The Olive B. Cole Foundation grants Big Brothers Big Sisters of NE Indiana (BBBS) $22,500 over the next three years for their Youth Mentoring Programs in DeKalb, Noble, Steuben & LaGrange Counties in Indiana. Funding will be used for recruiting, screening, supporting and training adult volunteers who will be paired in these one-to-one relationships with at-risk children in these counties.
There are three main mentoring programs offered at no fee by BBBS. In the Community-Based (CB) program, volunteers provide youth ages 6-21 with a positive one-to-one relationship with a volunteer adult mentor. Matches typically meet two to four times a month for 2-3 hours. During these unstructured outings, filled with conversations and shared activities, volunteers help children manage the everyday challenges that are part of growing up. Big Futures (BF) is a natural progression from the Community-Based Program that provides enhanced support and training to eligible matches that are focused on the students’ graduation from high school and progression into independent and productive citizens. Youth may enter the program beginning in the 8th grade. BF matches will participate in a variety of activities and will be guided through the pursuit of their chosen postsecondary path: college, career or military. In the Site-Based (SB) program, a volunteer adult mentor spends lunch period once a week with a child at his/her elementary school during the school year. School guidance counselors and teachers select and refer youth ages 6-12 who may lack access to positive role models at home and elsewhere.
Children served have the greatest need and least opportunity. The majority of the youth served demonstrate several risk factors: live in a single-parent family, live in poverty, have poor social relationships, have strained family relationships, and have academic or behavior problems. Of the 254 youth served in the four Olive B. Cole counties in 2017, 56% are from single-parent households (11% live with neither parent; i.e. foster care, grandparents, other relatives, etc.), 18% have a household income less than $10,000 a year; 56% have a household income less than $30,000 a year; 24% identify as a minority; and 15% have at least one parent incarcerated. Many youth served face multiple risk factors.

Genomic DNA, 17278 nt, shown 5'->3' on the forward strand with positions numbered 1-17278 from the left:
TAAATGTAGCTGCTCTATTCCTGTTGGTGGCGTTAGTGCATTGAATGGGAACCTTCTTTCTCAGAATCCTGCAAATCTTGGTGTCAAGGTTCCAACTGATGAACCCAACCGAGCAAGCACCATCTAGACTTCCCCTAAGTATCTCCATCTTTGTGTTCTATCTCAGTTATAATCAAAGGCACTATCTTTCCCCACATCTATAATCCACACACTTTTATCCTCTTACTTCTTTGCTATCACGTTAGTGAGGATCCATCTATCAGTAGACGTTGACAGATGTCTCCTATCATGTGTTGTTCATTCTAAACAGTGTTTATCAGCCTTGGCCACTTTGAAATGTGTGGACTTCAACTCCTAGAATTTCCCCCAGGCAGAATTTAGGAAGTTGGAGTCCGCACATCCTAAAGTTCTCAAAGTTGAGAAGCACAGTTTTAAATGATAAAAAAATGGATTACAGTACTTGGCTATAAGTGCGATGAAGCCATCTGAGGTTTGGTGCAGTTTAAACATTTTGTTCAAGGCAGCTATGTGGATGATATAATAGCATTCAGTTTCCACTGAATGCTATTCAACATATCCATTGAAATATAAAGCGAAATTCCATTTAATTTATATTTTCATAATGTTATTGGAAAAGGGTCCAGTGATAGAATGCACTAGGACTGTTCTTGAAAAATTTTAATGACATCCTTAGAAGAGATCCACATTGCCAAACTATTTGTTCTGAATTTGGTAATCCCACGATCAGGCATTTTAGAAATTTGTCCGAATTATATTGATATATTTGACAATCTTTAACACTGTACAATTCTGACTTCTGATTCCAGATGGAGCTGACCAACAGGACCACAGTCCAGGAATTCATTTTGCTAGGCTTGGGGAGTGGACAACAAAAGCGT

The Olive B. Cole Foundation was founded in 1954 by Richard R. Cole. He named the foundation after his mother Olive B. Cole. At the time of creating the Foundation, Mr. Cole transferred a small amount of Flint & Walling Manufacturing Company, Inc. stock to the Foundation. At the time of his death, he transferred additional shares of Flint & Walling, and a further number was transferred after the subsequent death of his mother. The stock of Flint & Walling became increasingly more valuable as Flint & Walling had a period of growth in the next 15 years. Flint & Walling acquired a number of additional companies and was eventually sold to MASCO Corporation.
Big Brothers Big Sisters of Northeast Indiana is a nonprofit organization that serves children in Adams, Allen, DeKalb, Huntington, Kosciusko, LaGrange, Noble, Steuben, Wells, and Whitley counties in Indiana and Branch and Hillsdale counties in Michigan. Big Brothers Big Sisters’ mission is to help children reach their potential through professionally supported one to one relationships with measurable impact. To learn how you can positively impact a child’s life, donate or volunteer visit www.BBBSNEI.org.